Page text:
Improvement of the physical security
author David Wibergh,

During the planned downtime that occurred on the 27th of February, we worked hard on improving our physical security and reducing packet loss. It’s now time to talk about how the physical security has been updated and what it means in terms of improvement of our services.

As you all know, apart from our uptime guarentee and a fast connection, our main focus continues to be the security of our users. We strive for the highest level of security, both physically and in terms of software.

We wrote about the importance of strong physical security and what kind of physical security we have been using since October of 2014. We are now taking the physical security one step further.

Earlier, every server in Stockholm had a USB flash drive loading the operating system into the RAM. You can see this on one of the many pictures that we uploaded in January.

Since the update on the 27th of February, our servers no longer have any kind of permanent storage installed. In other words, there are no hard drives, no USB flash drives, and no CDs in our servers. There is no storage on the server, so there's no way of storing data that can remain after a reboot. This makes our servers completely secure in the case of someone trying to tinker with them physically.

How do the servers work without storage?

In every datacenter, we have a server that we call ‘boot server’. The boot server contains all of our live images. These contain no sensitive information at all, but the partition where the live images are being stored is still encrypted using XTS-AES with 512-bit keys.

The live images are tailored versions of Debian. In order to increase the speed and security of our service, we have removed everything unnecessary and tailored the kernel to minimize the amount of kernel modules. A lot of weaknesses derive from unnecessary modules that come with the default version of kernels.

The default version of Debian reaches about 1 GB. Our trimmed-down version is at 188 MB (about 210 MB with kernel and modules). In other words, we have removed about 80% of all packages, significantly minimizing the risk of vulnerabilities. This means that all SATA controllers and USB ports are inactive since our tailored version of Debian doesn’t include that functionality.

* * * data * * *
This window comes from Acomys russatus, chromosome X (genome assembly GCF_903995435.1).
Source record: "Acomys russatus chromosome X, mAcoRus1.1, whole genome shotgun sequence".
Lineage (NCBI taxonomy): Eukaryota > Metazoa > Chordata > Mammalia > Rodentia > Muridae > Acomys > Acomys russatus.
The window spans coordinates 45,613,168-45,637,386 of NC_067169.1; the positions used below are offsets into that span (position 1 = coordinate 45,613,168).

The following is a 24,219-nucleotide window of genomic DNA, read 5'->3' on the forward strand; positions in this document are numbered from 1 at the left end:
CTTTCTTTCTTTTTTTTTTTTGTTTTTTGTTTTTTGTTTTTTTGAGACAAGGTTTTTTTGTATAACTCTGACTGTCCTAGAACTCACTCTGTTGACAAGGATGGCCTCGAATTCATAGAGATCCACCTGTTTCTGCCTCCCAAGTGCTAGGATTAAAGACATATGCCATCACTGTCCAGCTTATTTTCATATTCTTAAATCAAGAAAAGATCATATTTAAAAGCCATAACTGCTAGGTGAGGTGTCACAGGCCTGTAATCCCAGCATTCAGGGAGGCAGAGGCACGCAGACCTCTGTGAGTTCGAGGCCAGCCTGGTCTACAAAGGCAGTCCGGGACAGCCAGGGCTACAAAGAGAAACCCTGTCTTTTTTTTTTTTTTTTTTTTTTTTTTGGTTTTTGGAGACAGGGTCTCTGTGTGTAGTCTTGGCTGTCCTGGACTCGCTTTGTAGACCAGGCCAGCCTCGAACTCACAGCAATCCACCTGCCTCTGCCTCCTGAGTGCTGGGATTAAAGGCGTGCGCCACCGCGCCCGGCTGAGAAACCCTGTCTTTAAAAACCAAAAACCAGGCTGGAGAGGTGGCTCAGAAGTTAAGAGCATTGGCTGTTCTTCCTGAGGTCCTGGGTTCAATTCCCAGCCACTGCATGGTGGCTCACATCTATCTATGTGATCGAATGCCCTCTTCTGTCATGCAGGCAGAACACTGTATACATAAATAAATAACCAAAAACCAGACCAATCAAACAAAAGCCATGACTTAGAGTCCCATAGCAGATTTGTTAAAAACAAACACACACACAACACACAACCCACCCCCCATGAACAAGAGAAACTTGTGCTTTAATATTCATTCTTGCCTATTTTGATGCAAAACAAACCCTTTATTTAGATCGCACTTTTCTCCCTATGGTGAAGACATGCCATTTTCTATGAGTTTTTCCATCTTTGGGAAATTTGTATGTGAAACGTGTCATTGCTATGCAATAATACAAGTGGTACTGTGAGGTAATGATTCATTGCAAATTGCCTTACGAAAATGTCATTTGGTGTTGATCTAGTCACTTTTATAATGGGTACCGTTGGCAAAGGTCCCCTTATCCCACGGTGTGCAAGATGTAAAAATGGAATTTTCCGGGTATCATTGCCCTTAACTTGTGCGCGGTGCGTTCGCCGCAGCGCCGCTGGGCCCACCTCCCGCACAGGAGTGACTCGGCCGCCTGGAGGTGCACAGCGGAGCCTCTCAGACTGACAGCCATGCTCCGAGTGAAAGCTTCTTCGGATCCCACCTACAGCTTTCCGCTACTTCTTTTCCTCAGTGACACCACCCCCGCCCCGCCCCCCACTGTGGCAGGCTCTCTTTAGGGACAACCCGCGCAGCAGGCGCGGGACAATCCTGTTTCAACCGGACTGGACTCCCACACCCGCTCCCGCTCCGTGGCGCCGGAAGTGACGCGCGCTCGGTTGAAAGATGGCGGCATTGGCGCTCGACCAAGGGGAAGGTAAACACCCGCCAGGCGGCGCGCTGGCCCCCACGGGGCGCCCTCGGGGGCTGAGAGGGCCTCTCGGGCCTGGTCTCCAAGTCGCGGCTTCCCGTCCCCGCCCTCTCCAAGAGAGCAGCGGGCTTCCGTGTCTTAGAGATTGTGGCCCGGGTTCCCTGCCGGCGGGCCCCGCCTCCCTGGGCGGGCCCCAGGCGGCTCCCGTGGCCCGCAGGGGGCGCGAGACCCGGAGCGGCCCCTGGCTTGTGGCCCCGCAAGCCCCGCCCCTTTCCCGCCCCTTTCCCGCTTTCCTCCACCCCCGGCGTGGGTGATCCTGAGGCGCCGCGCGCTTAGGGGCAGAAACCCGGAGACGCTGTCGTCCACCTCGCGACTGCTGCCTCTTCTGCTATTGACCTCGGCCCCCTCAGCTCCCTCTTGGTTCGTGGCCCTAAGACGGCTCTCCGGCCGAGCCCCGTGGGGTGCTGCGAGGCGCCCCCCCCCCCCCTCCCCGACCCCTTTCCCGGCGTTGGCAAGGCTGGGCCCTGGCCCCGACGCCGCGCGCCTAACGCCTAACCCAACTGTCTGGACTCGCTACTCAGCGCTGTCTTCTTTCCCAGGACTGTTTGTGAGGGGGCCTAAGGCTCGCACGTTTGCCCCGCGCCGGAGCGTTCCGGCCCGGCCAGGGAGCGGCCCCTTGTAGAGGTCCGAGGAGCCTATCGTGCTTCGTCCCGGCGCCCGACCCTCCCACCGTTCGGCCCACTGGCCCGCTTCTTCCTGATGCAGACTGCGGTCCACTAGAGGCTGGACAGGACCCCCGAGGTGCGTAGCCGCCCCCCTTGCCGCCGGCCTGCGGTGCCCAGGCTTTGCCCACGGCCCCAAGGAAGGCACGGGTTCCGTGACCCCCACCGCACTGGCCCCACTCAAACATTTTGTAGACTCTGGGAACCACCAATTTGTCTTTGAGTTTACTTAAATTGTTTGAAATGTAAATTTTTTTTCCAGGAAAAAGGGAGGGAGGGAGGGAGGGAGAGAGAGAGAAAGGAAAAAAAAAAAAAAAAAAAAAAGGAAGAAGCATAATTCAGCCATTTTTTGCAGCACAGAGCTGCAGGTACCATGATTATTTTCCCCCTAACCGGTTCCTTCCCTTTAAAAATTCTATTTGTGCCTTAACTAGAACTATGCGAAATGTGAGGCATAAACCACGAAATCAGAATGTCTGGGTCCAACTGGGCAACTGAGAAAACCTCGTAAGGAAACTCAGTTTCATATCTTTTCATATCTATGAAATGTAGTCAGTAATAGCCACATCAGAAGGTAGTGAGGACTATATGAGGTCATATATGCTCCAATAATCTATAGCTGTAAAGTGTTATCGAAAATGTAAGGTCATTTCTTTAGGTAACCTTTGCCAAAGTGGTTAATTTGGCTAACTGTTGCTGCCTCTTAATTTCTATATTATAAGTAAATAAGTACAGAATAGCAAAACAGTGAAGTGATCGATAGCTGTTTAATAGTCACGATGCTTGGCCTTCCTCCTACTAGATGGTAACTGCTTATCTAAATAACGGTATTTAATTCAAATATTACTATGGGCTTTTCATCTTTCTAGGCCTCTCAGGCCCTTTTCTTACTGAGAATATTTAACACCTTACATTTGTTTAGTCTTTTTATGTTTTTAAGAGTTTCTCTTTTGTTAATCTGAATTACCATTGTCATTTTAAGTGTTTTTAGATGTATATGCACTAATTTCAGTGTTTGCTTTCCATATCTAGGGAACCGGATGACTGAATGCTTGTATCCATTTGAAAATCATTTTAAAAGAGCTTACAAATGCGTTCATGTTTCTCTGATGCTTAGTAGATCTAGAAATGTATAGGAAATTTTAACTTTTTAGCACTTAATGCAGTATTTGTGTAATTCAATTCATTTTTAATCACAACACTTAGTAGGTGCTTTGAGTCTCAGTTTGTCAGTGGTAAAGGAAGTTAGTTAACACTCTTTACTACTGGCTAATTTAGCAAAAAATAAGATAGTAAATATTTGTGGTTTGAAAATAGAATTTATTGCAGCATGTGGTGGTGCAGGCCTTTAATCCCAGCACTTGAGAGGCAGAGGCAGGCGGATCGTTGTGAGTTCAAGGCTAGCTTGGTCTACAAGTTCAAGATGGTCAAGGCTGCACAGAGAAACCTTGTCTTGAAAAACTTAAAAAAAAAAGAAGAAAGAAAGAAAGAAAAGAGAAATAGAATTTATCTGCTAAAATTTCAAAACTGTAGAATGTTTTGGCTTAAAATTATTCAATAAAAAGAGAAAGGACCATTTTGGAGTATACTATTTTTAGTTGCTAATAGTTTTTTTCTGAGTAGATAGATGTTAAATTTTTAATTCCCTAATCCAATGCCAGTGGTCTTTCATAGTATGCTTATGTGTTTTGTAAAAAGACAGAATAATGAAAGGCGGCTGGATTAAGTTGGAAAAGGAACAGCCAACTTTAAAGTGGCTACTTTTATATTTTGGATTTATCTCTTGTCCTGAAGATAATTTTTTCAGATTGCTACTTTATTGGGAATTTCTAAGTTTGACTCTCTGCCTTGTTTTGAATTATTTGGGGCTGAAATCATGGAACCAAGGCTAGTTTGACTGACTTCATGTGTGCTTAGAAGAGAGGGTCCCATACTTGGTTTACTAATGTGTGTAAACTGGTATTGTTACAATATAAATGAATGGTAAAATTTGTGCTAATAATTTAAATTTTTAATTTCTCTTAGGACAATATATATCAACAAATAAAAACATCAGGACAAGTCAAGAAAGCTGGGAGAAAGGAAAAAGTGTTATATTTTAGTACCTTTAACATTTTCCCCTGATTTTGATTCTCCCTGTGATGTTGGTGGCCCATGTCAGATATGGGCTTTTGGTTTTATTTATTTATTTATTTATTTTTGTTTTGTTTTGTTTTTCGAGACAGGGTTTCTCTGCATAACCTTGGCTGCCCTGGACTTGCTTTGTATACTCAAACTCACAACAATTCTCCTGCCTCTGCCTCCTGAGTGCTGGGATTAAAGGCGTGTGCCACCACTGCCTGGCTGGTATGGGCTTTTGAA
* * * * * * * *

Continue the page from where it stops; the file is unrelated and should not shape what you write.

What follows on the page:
Every night, critical security updates are being run automatically. These updates are being stored in the RAM since there is no HDD/SSD. In order to improve our security, effectiveness, and performance, we continuously review our live images.

The servers are booted in PXE (Preboot Execution Environment) and download the correct live image through NFS (Network File System) from our boot server. Since the live images are being booted locally and verified through a checksum, the traffic never leaves our rack cabinets. By doing this, we are preventing all tinkering of the operating system, even if someone would be attempting to perform a MITM-attack.

When the live images have been downloaded and verified, the entire operating system is copied into the RAM memory. Everything that happens in the operating system stays in the RAM and never reaches any media that can store information after a reboot. Since we believe that it's better to be safe than sorry, we are still employing a high level of software security, even though no information can be stored.

Our servers also use the latest version of Tresor and grsecurity. Tresor stores the secret key inside the CPU register, making sure that no AES states ever touches the RAM memory. This means that it's impossible for anyone to access sensitive data in the case of a CBC (Cold Boot Attack).

Pictures of the servers

As we mentioned earlier, we uploaded pictures of our servers in January. As you can see in the pictures, we hadn’t removed the chassis from the servers. We had no hard drives in these chassis, but now we have removed the chassis and snapped a couple of new photos.

The front of the servers in Stockholm

The front of the rack cabinet in Stockholm

A closer look at the front of the servers

A closer look at the front of the servers

The back of the servers in Stockholm

The back of the servers in Stockholm

As you can see, there are no hard drives or USB flash drives connected to the servers. As far as we know, no other VPN provider can deliver this kind of physical security. We have put a lot of effort into ensuring such a high level of security and are extremely happy knowing that we probably have the best security among all VPN services out there.

With the combination of physical and software security and our insurance for legal expenses, it is our opinion that there is no other option than OVPN when your personal integrity is at stake.

Make sure to check out our infrastructure in Frankfurt, Germany as well, where we've deployed a blade system without any hard drives.

Do you want to browse the web anonymously? Try OVPN for free for five hours, without any commitment to continue if you aren’t impressed.